Thursday, June 13, 2024

Blue Like Glass

A couple of years ago when I was in my first "let's learn to glaze windows" phase, I dry-fit* six glass panes into a sash and abruptly realized that one of them was blue.  I can't find that photo, so here is a new (less interesting) photo showing a "blue" pane (left) next to a "clear" pane (right).

Given my previously blogged mix and match glass storage strategy, glazing windows now requires an extra analysis step of "are all 6 panes the same color?"

And then on Tuesday, while glazing a sash, Dad and I cracked a clear pane.  I was able to replace it from the glass pile, but it means some future sash will be missing a pane.

In anticipation of this day, I have been collecting old windows from other people's houses (when I can get them for free), specifically for the antique glass.  Of course, it's unlikely that the glass panes from those windows will exactly match the size of glass panes that I need, and they will need to be cut down.

My previous attempts at glass cutting ended badly.  I watched all the YouTube videos and bought tools and tried the various techniques and couldn't get anything that resembled a straight line, so I went to Home Depot and bought new glass.  

But in the choice between learning to cut or spending money, (for once) Dad and I decided we would try again to learn.  We cleared a table in the shop and laid out some practice glass and got started breaking them.  

It only took a few curved breaks and some adjustment of the glass cutter, before Dad got some good clean lines.  I eventually did too, but not as consistently as Dad.  (Not pictured is the jar of shards and cast offs.)

Here is the video evidence that Dad figured it out.

So now when the inevitable breakage occurs, we have more replacement options!


*I laid 6 panes of glass out in the sash without any glazing putty, just to make sure the glass would fit the openings.

Wednesday, June 5, 2024

A Place For Everything

No one who knows me has every accused me of being tidy.  I live in what could politely be called "controlled chaos".  Clean dishes do get put away a couple of times a week, but for everything else my method of organization is to "put it over there until I get around to it later".  "Leave no flat surface uncovered" is my motto!  

I may also have a tendency to hoard.

I recognize these as areas for personal growth.

But when it comes to big house projects - and especially big house projects that other people (my dad) are volunteering to help with - it really benefits everyone for there to be space to work and the ability to find the things you need.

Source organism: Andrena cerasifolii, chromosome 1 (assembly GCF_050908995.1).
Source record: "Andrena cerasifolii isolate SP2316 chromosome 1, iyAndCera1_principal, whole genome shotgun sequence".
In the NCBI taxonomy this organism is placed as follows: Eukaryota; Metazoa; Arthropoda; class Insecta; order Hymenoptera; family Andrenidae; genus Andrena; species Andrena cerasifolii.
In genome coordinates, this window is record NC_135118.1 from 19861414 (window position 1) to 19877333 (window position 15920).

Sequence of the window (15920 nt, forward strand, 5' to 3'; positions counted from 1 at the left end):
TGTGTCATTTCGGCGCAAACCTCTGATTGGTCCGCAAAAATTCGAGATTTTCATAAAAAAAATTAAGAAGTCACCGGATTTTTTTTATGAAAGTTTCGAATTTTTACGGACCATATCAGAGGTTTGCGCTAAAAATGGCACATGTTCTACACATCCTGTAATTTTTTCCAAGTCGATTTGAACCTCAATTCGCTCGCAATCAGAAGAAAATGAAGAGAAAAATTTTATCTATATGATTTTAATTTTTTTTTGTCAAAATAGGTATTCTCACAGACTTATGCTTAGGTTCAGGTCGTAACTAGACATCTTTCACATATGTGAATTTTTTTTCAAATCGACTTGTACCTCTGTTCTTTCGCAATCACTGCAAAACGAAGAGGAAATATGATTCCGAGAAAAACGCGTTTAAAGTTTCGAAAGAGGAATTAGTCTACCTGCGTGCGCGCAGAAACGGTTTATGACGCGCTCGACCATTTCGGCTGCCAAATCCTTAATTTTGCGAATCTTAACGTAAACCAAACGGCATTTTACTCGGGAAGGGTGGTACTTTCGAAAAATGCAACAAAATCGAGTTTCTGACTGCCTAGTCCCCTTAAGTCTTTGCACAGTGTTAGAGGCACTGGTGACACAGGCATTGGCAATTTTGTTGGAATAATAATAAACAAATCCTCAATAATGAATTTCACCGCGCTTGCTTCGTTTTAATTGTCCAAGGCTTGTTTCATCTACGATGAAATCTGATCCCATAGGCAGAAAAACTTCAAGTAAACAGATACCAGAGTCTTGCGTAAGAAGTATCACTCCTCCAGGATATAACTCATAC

Here's what I'm up against in the window shop.

Today is Shop Organizing Day during which I will mostly be grouping objects by function.  Things that cut go in one place.  Everything paint related goes somewhere else.  Small smooth and pointy things go in one jar.  Small spirally and pointy things go in a different jar.  Tools like the vinyl floor tile cutter which I will probably never use again may go into the basement.  

I haven't yet decided what I'm going to do with the shopping cart (not pictured).

In my defense, I started a larger organizing effort several days ago with the library, where there are many shelves (flat surfaces!!) and therefore many opportunities for things to be forgotten.  My library clean up goals were two-fold.  

First, the shortest path between the guest room and the kitchen is through the library and it's generally good manners to reduce the trip hazards for your guests (especially when they are helping you out with house projects). 

Second, the library is the home of my glass collection - not just the large collection of assorted alcohol bottles, but also the collection of antique glass that has previously been removed from windows around the house.

Any experienced window restorer will tell you that labeling things - every window sash, every pane of glass in every sash - is really foundational for getting the pieces to fit back together again.  Which is why none of these panes are labeled and it's a complete crap shoot whether they go back into the same sashes they came out of or not.  (In my defense, I got bad advice about this and didn't realize until it was too late.)

But here, dear Reader, I offer you a sign that I am growing personally.  Here are three panes of glass which I removed from storm windows which I hope to restore over the coming weeks and which I have labeled!  And put into the library with their fellows of unknown origin.

So now, spurred on by these new heights of organization... I venture once again into the shop.